Trump’s head of NASA raised eyebrows this week by lifting sanctions against an anti-LGBTQ Russian official to allow him to speak at its Houston facility.
Jim Bridenstine, who was appointed to lead NASA in April following months of gridlock, reportedly invited Dmitry Rogozin to its headquarters in early 2019. The former deputy prime minister, Rogozin was tapped by Russian President Vladimir Putin to lead Roscosmo—which manages the country’s aeronautics program—last year.
The 55-year-old has also served as Russia’s ambassador to NATO and the head of Russia’s Arctic Commission.
Normally, a visit from a little-known foreign bureaucrat wouldn’t make national headlines. But as Politico was the first to report, Rogozin is currently banned from entering the United States.
In 2014, Rogozin was sanctioned for his part in the annexation of Crimea, widely viewed as trespassing international law.
Adding to the controversy is Rogozin’s staunch record of opposing rights and recognition for the LGBTQ community. When Madonna protested St. Petersburg’s ban on Pride events at a 2012 concert in the Russian city, he called her a “whore” on Twitter.
“Every former [whore] wants to give lectures on morality when she grows old,” tweeted Rogozin, an active social media user. “Especially during foreign tours.”
Rogozin also took aim at Conchita Wurst after she won the famed Eurovision song contest in 2014. He claimed the Austrian drag queen’s victory was a harbinger of LGBTQ supremacy should Russia embrace Western ideology, saying it “showed supporters of European integration their European future: a bearded girl.”
Meanwhile, when Latvian politician Edgars Rinkevics publicly announced on Twitter that he’s a gay man, Rogozin suggested that being LGBTQ is a matter ofpPride only for those who have “nothing else to be proud of.”
“Is that his point of pride?” Rinkevics asked in a tweet.
Despite his anti-equality record, Politico reports that Bridenstine “succeeded in temporarily waiving sanctions on Rogozin” last October so that the official will have the opportunity to meet with NASA in the coming weeks. He’s also scheduled to visit Rice University, Bridenstine’s alma mater.
The former Congressman from Oklahoma defended his decision as part of his mission to maintain a “strong working relationship” between the United States and Russia.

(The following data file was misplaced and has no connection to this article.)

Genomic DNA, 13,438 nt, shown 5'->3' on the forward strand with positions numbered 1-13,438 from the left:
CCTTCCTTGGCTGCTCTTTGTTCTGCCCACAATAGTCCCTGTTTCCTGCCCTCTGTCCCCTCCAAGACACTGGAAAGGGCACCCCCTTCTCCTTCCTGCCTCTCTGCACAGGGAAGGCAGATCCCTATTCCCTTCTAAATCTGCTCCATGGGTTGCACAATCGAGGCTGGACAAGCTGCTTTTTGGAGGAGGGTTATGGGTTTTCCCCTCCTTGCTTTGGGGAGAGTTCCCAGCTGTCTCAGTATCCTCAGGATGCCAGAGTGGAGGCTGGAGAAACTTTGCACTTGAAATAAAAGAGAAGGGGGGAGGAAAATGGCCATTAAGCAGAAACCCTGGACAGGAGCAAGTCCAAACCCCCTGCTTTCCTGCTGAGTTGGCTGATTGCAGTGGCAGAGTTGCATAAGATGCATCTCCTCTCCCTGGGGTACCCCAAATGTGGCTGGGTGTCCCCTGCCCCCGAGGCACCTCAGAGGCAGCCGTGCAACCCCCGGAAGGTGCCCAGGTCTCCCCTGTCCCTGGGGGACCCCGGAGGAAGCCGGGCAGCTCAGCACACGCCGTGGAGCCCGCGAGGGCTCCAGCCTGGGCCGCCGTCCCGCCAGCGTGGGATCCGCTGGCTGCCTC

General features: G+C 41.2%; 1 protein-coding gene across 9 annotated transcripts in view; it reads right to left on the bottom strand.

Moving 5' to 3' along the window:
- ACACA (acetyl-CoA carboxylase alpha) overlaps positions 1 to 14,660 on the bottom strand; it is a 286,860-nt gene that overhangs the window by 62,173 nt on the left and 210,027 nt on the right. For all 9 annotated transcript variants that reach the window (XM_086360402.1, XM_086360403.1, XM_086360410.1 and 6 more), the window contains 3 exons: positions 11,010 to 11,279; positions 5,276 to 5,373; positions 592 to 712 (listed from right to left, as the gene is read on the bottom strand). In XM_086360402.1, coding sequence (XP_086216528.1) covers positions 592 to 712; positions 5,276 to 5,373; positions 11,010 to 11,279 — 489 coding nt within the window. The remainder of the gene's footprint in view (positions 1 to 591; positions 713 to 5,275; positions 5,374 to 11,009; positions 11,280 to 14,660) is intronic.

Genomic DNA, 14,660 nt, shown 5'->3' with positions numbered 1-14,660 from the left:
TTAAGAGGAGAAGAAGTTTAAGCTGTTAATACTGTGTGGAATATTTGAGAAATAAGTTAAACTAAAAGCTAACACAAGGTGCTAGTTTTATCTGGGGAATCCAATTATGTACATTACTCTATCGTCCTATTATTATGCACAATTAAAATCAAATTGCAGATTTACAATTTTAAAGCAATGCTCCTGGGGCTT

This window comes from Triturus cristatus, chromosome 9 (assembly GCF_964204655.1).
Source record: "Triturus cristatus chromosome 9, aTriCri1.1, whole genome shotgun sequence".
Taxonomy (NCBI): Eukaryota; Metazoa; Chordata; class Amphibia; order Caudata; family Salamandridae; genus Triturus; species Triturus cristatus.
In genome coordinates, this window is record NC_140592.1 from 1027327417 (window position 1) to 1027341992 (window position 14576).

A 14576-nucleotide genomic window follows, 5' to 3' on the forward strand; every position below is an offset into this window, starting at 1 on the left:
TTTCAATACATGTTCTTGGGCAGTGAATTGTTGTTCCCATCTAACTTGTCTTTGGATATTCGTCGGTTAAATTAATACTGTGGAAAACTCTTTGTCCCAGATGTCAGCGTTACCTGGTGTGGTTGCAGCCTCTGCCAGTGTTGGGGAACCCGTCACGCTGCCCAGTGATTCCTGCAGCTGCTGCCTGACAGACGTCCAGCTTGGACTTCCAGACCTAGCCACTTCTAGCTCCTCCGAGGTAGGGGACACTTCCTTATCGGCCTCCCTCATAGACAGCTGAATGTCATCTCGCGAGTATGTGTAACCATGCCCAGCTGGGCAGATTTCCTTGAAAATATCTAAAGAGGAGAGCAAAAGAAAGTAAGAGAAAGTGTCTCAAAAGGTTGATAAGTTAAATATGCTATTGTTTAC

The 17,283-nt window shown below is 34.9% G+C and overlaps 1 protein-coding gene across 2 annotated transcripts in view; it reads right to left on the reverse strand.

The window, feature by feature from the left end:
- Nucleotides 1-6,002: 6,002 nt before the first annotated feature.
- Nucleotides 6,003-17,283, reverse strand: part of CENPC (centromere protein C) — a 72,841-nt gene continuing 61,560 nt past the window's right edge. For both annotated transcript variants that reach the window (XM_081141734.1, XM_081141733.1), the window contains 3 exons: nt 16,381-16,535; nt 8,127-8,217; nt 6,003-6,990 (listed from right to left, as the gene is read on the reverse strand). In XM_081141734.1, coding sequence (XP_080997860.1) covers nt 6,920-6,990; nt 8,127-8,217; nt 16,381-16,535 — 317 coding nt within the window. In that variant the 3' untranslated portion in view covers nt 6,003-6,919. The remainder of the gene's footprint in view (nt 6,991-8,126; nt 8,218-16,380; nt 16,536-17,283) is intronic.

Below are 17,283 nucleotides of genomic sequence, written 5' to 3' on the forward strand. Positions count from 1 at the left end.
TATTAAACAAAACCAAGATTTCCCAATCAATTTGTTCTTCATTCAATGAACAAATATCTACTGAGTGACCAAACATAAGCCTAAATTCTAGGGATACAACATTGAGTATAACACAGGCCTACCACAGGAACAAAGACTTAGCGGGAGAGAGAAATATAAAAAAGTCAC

NASA spokeswoman Megan Powers elaborated on that defense in an email.
“The U.S. / Russian relationship in space dates back to the 1970s,” Powers told Politico. “NASA has historically invited the head of the Russian space agency to visit the United States.”
“Following this precedent, and Administrator Bridenstine’s October visit to Russia to participate in crew launch activities to the International Space Station,” she continued, “NASA invited the Director-General of Roscosmos to visit NASA facilities in the United States and discuss our ongoing space-related cooperation.”
LGBTQ groups disagree that the invitation is benign in intent. Sarah Kate Ellis, president and CEO of GLAAD, claimed it “sends an extraordinarily dangerous and discriminatory message to LGBTQ students and other marginalized groups.”
“Leave it up to the most anti-LGBTQ administration in recent memory to grant an anti-LGBTQ activist and Russian nationalist the opportunity to promote his hateful and out-of-touch rhetoric to students,” said Ellis in a statement. “Dmitry Rogozin has no business visiting our nation in the first place, much less being offered a speaking engagement at an academic institution.”
The national watchdog group called on Rice University to block him from campus.
The Houston, Texas university—where Bridenstine graduated with a Bachelor’s degree in Economics, Psychology, and Business—has not responded to criticism of Rogozin’s impending appearance.
While former Obama administration official Evelyn Farkas told Politico the visit is “appalling” and Senate Intelligence Committee member Sen. Mark Warner claimed it “sends the wrong message” following reports of Russian interference in the 2016 elections, the controversy isn’t all that surprising.
Although NASA appointees are generally met with little blowback, Bridenstine’s nomination faced widespread opposition. In addition to being a climate change denier, the 43-year-old’s views on LGBTQ people aren’t that different from Rogozin’s.
Bridenstine called the Supreme Court’s decision on Obergefell v. Hodges a “disappointment.” He said the 5-4 ruling was a letdown “not only because it is contrary to millennia of human experience, but also because it is clearly contrary to the choice of the people as expressed in a constitutionally valid process.”
In addition, the former lawmaker opposes same-sex adoptions, affirming bathroom access for trans students in schools, and LGBTQ inclusion in the Boy Scouts of America.
“The left’s agenda is not about tolerance, and it’s not about diversity of thought,” he claimed after BSA announced it would permit openly queer and trans youths to participate. “It’s about presenting a worldview of relativism, where there is no right and wrong, then using the full force of the government to silence opposition and reshape organizations like the Boy Scouts into instruments for social change.”
At the time, GLAAD condemned his appointment as “yet another attack on LGBTQ people” by the Trump administration.
“It’s time for the Senate to take a hard look at the nominations they are confirming and the potential ramifications these anti-LGBTQ politicians stand to have on the LGBTQ employees in their agencies and within our country as a whole,” said Vice President of Programs Zeke Stokes in a press release.
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